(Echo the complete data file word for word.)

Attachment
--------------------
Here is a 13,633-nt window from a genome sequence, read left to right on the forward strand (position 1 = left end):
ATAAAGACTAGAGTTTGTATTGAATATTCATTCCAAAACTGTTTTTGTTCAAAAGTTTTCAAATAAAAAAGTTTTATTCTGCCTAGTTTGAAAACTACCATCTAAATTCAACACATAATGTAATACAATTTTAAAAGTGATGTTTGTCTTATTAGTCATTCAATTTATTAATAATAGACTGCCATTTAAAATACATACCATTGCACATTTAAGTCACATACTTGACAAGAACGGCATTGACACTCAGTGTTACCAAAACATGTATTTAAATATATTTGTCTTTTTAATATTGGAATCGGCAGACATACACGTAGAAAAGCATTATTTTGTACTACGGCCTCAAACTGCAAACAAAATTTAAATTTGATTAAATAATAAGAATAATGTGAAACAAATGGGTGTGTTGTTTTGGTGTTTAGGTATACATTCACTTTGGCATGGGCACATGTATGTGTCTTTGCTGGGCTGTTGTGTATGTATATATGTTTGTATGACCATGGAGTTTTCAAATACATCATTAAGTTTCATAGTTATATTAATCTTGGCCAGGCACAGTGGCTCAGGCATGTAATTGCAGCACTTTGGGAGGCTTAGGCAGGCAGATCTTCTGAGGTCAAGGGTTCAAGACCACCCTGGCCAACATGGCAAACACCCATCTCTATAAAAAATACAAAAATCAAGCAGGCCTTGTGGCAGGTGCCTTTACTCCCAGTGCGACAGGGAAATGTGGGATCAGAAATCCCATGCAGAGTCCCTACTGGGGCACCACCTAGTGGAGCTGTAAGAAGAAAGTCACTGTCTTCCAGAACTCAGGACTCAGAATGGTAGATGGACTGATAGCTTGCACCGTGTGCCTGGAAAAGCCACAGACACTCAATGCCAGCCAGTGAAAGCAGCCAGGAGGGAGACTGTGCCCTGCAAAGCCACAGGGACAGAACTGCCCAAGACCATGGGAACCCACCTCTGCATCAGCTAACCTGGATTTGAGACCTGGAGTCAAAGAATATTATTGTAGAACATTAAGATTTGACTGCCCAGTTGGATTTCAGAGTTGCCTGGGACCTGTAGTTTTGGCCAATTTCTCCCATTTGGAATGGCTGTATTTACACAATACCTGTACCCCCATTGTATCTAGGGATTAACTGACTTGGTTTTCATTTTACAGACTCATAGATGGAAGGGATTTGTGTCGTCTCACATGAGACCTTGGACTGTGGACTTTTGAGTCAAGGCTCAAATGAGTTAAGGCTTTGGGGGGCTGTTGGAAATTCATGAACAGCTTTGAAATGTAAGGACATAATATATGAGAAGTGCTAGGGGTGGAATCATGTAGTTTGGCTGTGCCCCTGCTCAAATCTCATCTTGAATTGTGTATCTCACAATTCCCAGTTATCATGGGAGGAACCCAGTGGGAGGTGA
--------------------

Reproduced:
Here is a 13,633-nt window from a genome sequence, read left to right on the forward strand (position 1 = left end):
ATAAAGACTAGAGTTTGTATTGAATATTCATTCCAAAACTGTTTTTGTTCAAAAGTTTTCAAATAAAAAAGTTTTATTCTGCCTAGTTTGAAAACTACCATCTAAATTCAACACATAATGTAATACAATTTTAAAAGTGATGTTTGTCTTATTAGTCATTCAATTTATTAATAATAGACTGCCATTTAAAATACATACCATTGCACATTTAAGTCACATACTTGACAAGAACGGCATTGACACTCAGTGTTACCAAAACATGTATTTAAATATATTTGTCTTTTTAATATTGGAATCGGCAGACATACACGTAGAAAAGCATTATTTTGTACTACGGCCTCAAACTGCAAACAAAATTTAAATTTGATTAAATAATAAGAATAATGTGAAACAAATGGGTGTGTTGTTTTGGTGTTTAGGTATACATTCACTTTGGCATGGGCACATGTATGTGTCTTTGCTGGGCTGTTGTGTATGTATATATGTTTGTATGACCATGGAGTTTTCAAATACATCATTAAGTTTCATAGTTATATTAATCTTGGCCAGGCACAGTGGCTCAGGCATGTAATTGCAGCACTTTGGGAGGCTTAGGCAGGCAGATCTTCTGAGGTCAAGGGTTCAAGACCACCCTGGCCAACATGGCAAACACCCATCTCTATAAAAAATACAAAAATCAAGCAGGCCTTGTGGCAGGTGCCTTTACTCCCAGTGCGACAGGGAAATGTGGGATCAGAAATCCCATGCAGAGTCCCTACTGGGGCACCACCTAGTGGAGCTGTAAGAAGAAAGTCACTGTCTTCCAGAACTCAGGACTCAGAATGGTAGATGGACTGATAGCTTGCACCGTGTGCCTGGAAAAGCCACAGACACTCAATGCCAGCCAGTGAAAGCAGCCAGGAGGGAGACTGTGCCCTGCAAAGCCACAGGGACAGAACTGCCCAAGACCATGGGAACCCACCTCTGCATCAGCTAACCTGGATTTGAGACCTGGAGTCAAAGAATATTATTGTAGAACATTAAGATTTGACTGCCCAGTTGGATTTCAGAGTTGCCTGGGACCTGTAGTTTTGGCCAATTTCTCCCATTTGGAATGGCTGTATTTACACAATACCTGTACCCCCATTGTATCTAGGGATTAACTGACTTGGTTTTCATTTTACAGACTCATAGATGGAAGGGATTTGTGTCGTCTCACATGAGACCTTGGACTGTGGACTTTTGAGTCAAGGCTCAAATGAGTTAAGGCTTTGGGGGGCTGTTGGAAATTCATGAACAGCTTTGAAATGTAAGGACATAATATATGAGAAGTGCTAGGGGTGGAATCATGTAGTTTGGCTGTGCCCCTGCTCAAATCTCATCTTGAATTGTGTATCTCACAATTCCCAGTTATCATGGGAGGAACCCAGTGGGAGGTGA